Eat More Fruits, Vegetables, Whole Grains, and Low- or No-Fat Dairy Products Every Day
There are many good resources to help you learn about healthy eating, such as the US Department of Agriculture website at My Plate. Nutritionists at the Harvard School of Public Health have similar (but not identical) healthy food guidelines. What these diets have in common includes recommendations to:
- Aim for at least five servings of fruits and vegetables a day. Usually, the more colorful the fruit or vegetable, the more nutritious. For example, dark green spinach has more nutrients than light green iceberg lettuce. In 2023, an analysis of studies of 2372 adults with mean ages 20 to 67 reported that a vegan or vegetarian diet can help people reduce their risk of developing cardiovascular diseases. However, research has also shown that any diet that replaces at least some fats, carbohydrates, and foods high in added sugar with fresh fruits and vegetables is likely to improve your health.
- Try and choose whole grain cereal, pasta, rice, and bread. Many foods that claim “whole wheat” or “whole grain” on the front of the package actually contain very little, but breads that are truly high in whole grains now give the exact amount in a very obvious place on the label. Be sure to see if the amount listed is for one slice or two – in many cases, a “portion” is listed as 2 slices for the amount of grains but only one slice when listing calories per portion! And don’t be fooled by bread color: dark brown breads are often colored with coffee or other dyes, not whole grains.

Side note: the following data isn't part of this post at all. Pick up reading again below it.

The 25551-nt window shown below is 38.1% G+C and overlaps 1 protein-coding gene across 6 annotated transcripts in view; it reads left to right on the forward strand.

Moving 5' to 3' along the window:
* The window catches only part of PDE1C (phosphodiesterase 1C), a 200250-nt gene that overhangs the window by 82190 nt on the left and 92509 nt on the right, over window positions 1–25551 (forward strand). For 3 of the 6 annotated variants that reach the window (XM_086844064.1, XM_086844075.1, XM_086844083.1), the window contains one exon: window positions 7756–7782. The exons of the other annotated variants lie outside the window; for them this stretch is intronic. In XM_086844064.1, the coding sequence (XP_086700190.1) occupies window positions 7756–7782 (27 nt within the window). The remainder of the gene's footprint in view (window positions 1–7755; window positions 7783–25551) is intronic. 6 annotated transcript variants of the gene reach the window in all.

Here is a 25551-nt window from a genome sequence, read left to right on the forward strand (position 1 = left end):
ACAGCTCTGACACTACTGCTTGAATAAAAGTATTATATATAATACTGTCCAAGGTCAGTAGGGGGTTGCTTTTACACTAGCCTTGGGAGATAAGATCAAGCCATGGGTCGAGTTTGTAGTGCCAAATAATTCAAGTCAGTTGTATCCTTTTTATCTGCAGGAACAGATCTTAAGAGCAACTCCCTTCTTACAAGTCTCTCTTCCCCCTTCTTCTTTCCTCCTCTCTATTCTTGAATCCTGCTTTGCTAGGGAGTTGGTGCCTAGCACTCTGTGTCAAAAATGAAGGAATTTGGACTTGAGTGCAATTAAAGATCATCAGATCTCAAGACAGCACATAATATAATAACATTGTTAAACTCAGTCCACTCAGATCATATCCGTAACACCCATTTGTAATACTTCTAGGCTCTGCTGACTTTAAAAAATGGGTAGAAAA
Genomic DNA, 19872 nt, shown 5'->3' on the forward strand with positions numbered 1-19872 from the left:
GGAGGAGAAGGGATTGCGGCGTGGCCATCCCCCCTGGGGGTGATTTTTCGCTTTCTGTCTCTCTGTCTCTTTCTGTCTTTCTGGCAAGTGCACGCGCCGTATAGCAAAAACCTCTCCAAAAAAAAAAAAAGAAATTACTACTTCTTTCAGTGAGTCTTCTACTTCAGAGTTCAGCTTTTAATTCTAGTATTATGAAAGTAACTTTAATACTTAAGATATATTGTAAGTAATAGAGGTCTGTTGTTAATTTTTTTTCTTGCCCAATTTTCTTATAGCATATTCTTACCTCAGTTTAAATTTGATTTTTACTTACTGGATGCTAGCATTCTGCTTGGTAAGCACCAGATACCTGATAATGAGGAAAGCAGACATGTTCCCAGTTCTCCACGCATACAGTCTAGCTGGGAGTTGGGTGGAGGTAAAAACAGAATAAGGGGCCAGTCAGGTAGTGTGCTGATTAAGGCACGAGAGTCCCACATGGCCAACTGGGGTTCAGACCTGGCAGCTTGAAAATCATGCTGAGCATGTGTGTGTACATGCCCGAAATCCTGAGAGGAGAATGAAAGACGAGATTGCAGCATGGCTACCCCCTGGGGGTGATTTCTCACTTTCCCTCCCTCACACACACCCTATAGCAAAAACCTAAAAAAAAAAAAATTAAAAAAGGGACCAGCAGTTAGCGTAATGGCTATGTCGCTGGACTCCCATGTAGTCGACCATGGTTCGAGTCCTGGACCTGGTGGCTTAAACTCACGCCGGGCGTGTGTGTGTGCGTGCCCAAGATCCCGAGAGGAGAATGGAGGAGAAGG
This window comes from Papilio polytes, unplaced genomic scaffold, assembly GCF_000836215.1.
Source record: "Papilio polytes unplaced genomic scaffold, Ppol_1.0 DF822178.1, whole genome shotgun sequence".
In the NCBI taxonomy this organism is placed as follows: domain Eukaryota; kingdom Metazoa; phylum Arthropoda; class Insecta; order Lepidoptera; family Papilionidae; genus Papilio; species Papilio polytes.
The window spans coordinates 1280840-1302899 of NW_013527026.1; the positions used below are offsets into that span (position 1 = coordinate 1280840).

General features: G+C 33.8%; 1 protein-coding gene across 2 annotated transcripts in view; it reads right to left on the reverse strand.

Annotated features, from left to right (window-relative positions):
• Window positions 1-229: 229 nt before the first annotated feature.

- Avoid food that is high in sugar, such as pastries, sweetened cereal, and soda or fruit-flavored drinks.
- Reduced-fat or no-fat (skim) milk, reduced-fat cheese, and low-fat or no-fat yogurt are good sources of the protein and calcium we need. Try to eat 2-4 servings of low-fat or no-fat dairy products each day.
- Fruits and vegetables often cost less than unhealthy foods., By buying healthy food options, you’re doing both your body and your wallet a favor!
Exercise Does Burn More than Calories
Increasing the amount of exercise you do each day means you burn more calories to help you lose weight. And it doesn’t take much; just 30 minutes of moderately strenuous daily exercise helps prevent heart disease, which is the #1 killer of women and men in the U.S.. The exercise you choose doesn’t need to be elaborate either, or even take place in a gym. Walking, biking, swimming, or gardening can do the trick, and getting a friend or family member to exercise with you can turn this into a valued part of your daily routine. Learn more about the health benefits of physical activity and how to get started from the CDC.
Staying Healthy is a Life-Long Proposition
Don’t think about dieting as a short-term weight loss goal. Instead, ask yourself the question: How long do I want to live and how sick do I want to be? Scientists have found that one of the keys to success is to think about these goals every day. For example, people who get on a scale and check their weight daily are more successful at keeping their weight under control than people who don’t.
Don’t Waste Your Time and Energy and Money on “Quick Fix” Solutions
For some people, there may be faster ways to lose weight than following the diet suggestions listed here. But those quick solutions tend to be temporary; even bariatric surgeries don’t necessarily provide long-term solutions. Learning to eat in a healthier way allows you to sometimes indulge in foods that aren’t so healthy, while still being healthier than you ever were before, and living longer.
All articles are reviewed and approved by Dr. Diana Zuckerman and other senior staff.
- For more information about BMI and how it is calculated, see Obesity in America: Are You Part of the Problem?